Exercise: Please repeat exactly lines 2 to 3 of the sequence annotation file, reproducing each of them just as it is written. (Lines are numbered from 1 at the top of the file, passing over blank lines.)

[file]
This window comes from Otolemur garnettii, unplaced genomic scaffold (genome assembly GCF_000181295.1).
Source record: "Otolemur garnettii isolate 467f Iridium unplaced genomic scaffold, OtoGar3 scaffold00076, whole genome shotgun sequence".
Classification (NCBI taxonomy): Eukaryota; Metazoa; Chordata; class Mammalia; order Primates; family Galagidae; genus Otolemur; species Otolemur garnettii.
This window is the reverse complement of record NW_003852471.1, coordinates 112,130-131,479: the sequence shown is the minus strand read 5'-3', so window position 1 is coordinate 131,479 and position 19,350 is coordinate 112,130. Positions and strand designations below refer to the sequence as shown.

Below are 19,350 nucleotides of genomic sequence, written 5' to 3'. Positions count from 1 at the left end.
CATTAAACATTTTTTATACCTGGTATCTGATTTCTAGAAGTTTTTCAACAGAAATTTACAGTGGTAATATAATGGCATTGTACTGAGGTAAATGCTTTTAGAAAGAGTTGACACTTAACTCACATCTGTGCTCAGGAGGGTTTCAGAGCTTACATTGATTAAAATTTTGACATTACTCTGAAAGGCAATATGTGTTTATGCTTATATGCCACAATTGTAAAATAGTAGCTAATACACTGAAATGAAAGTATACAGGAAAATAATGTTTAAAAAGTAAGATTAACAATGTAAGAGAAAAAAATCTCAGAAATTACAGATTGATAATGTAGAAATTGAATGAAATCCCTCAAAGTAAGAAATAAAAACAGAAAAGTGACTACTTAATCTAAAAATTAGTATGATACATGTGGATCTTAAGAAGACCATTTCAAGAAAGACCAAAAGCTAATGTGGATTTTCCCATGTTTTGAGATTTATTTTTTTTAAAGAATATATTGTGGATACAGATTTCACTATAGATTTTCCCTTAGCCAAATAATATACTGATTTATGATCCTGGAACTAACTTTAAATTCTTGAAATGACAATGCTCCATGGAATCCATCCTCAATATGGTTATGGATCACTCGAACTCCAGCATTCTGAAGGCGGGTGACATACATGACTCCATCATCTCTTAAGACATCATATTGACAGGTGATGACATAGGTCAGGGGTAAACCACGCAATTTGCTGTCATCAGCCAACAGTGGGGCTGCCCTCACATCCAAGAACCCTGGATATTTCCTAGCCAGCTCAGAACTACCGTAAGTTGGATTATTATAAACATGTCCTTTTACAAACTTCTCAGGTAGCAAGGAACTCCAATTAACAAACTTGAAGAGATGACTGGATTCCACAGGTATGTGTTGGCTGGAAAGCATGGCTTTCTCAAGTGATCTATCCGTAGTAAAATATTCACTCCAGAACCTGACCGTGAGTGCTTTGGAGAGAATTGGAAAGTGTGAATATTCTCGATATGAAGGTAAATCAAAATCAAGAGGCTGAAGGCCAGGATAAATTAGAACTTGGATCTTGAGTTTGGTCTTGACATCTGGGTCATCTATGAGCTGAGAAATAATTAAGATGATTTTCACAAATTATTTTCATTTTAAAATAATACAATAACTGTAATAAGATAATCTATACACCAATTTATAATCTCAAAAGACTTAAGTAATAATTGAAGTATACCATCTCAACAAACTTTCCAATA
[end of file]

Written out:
Source record: "Otolemur garnettii isolate 467f Iridium unplaced genomic scaffold, OtoGar3 scaffold00076, whole genome shotgun sequence".
Classification (NCBI taxonomy): Eukaryota; Metazoa; Chordata; class Mammalia; order Primates; family Galagidae; genus Otolemur; species Otolemur garnettii.